"The navigator, who lands on an island made entirely of fine gold, will not find a single nugget, no matter how hard he searches. We must understand that all the qualities of Buddha have always existed inherently in our being." -- Dilgo Khyentse Rinpoche
The story concerns a Christian monastery that had fallen upon hard times. It was once a great order, but because of persecution, all its branch houses were lost and there were only five monks left in the decaying house: the abbot and four others, all over seventy in age. Clearly it was a dying order.
In the deep woods surrounding the monastery there was a little hut that a rabbi occasionally used for a hermitage. It occurred to the abbot that a visit the rabbi might result in some advice to save his monastery.
The rabbi welcomed the abbot to his hut. But when the abbot explained his visit, the rabbi said, "I know how it is. The spirit has gone out of the people. It is the same in my town. Almost no one comes to synagogue anymore." So the old abbot and the old rabbi wept together. Then they read parts of the Torah and spoke of deep things. When the abbot had to leave, they embraced each other. "It is wonderful that we should meet after all these years," the abbot said, "but I have failed in my purpose for coming here. Is there nothing you can tell me that would help me save my dying order?"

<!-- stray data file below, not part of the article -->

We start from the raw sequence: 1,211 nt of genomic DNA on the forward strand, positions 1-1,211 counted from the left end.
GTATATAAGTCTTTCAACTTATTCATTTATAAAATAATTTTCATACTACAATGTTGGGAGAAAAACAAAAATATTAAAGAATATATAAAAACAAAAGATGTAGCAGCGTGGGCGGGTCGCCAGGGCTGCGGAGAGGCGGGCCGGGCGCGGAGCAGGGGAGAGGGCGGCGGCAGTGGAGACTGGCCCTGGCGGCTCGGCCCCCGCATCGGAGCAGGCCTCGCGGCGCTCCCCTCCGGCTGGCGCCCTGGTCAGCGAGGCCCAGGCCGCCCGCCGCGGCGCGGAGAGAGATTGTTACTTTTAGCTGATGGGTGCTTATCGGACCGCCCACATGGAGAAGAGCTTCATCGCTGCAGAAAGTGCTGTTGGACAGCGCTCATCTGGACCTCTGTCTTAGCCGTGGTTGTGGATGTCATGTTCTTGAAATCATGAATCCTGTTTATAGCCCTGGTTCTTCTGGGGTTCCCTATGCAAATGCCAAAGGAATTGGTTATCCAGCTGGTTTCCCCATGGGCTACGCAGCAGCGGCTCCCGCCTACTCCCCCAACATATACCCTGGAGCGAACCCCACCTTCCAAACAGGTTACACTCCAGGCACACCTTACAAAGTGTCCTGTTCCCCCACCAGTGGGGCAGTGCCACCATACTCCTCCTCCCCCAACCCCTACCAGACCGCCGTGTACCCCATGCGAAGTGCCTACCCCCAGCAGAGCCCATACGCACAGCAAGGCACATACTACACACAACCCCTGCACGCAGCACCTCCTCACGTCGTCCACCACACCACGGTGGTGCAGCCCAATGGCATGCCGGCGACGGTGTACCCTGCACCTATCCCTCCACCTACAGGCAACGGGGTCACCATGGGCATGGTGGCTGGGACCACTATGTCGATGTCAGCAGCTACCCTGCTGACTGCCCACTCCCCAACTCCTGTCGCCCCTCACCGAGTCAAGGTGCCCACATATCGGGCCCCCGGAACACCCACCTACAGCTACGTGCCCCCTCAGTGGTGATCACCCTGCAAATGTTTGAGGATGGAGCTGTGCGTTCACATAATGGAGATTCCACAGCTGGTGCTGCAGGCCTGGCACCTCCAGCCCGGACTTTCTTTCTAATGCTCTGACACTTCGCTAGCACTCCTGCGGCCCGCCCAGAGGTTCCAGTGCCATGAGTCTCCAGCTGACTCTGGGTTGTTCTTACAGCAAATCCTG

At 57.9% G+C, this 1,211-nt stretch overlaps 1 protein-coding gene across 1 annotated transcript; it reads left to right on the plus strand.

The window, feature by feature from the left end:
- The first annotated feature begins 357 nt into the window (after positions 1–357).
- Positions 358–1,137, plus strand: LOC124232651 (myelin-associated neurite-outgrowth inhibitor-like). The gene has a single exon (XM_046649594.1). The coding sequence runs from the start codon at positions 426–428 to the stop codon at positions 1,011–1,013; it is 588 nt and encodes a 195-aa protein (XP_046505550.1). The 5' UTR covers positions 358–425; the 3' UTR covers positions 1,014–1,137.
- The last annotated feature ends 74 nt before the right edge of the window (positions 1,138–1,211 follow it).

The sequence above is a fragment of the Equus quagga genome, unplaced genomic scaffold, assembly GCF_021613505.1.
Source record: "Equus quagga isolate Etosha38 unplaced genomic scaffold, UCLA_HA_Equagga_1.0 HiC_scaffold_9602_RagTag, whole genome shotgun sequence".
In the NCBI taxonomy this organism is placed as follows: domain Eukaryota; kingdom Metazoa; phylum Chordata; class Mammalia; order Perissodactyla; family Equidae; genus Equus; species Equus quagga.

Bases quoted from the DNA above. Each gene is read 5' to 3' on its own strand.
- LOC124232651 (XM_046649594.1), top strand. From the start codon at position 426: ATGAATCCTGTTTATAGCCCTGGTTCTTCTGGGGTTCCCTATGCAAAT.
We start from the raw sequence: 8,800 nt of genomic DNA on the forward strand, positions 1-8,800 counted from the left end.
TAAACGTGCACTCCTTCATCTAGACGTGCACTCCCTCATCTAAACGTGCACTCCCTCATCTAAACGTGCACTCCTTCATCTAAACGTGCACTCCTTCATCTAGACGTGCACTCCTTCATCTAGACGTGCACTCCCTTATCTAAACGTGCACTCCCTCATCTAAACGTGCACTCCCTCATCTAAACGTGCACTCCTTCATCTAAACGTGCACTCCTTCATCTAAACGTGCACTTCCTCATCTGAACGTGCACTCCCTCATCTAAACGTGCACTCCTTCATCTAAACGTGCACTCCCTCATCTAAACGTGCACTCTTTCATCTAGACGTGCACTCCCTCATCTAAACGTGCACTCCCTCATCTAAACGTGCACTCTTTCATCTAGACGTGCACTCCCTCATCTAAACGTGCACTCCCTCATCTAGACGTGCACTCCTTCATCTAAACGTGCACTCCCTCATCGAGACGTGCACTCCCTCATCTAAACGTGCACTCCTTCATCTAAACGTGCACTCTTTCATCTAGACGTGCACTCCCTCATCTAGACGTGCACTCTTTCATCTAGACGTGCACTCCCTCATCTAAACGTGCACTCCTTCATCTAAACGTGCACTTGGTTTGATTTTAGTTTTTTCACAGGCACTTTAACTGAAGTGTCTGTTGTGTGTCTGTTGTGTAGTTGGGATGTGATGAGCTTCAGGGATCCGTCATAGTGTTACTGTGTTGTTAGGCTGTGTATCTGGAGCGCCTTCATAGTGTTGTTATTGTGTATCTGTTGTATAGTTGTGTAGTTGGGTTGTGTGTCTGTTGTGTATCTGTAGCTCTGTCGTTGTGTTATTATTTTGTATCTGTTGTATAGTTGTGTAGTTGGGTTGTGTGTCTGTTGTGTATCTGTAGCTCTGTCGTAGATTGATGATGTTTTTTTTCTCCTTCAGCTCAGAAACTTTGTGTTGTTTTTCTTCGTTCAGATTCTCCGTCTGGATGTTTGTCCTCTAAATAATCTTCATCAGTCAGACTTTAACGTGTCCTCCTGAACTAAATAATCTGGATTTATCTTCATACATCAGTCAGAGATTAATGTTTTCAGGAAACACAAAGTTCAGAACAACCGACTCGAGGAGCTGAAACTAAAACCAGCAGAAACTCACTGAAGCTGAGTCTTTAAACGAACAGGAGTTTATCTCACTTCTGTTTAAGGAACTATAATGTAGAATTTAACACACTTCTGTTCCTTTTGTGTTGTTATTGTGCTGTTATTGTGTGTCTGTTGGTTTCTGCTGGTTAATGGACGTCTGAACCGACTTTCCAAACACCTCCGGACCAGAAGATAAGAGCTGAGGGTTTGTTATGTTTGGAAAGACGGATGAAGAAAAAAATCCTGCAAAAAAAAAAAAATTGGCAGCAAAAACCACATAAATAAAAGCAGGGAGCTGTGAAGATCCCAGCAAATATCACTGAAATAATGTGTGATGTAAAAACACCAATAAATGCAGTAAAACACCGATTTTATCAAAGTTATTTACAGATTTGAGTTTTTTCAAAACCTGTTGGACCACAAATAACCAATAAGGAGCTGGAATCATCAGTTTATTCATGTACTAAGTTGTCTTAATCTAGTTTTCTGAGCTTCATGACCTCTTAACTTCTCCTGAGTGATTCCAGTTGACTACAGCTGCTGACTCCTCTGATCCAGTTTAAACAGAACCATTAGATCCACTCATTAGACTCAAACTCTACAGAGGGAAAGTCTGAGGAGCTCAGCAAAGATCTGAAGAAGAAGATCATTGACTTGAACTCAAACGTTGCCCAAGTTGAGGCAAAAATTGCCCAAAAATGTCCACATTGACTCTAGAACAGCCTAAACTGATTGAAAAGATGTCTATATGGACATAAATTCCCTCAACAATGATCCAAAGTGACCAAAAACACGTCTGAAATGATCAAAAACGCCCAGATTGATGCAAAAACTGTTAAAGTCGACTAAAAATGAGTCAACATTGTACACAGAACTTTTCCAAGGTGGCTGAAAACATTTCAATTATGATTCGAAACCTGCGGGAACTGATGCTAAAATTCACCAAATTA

"No, I am sorry," the rabbi responded. "I have no advice to give. But I can tell you that the Messiah is one of you."
When the abbot returned to the monastery his fellow monks gathered around him to ask, "Well, what did the rabbi say?"
"The rabbi said something very mysterious. He said that the Messiah is one of us. I don't know what he meant."
In the time that followed, the monks wondered about the significance to the rabbi's words. "The Messiah is one of us? Could he possibly have meant one of us monks? If so, which one?"
As they contemplated, the old monks began to treat each other with extraordinary respect on the chance that one among them might be the Messiah. And they began to treat themselves with extraordinary respect, just in case they themselves turned out to be the Messiah.
People still occasionally came to visit the monastery to picnic on its grounds. As they did so, they sensed the aura of respect that began to surround the five old monks and radiate outwards, permeating the atmosphere of the place. There was something strangely compelling about it. Hardly knowing why, they returned more often to the monastery to picnic, to play, to pray. They brought their friends. And their friends brought their friends.
Then some of the younger men started to talk more and more with the old monks. After a while one asked if he could join them. Then another, and another. Within a few years the monastery once again became a thriving order and, thanks to the rabbi's gift, a vibrant centre of light and spirituality in the realm.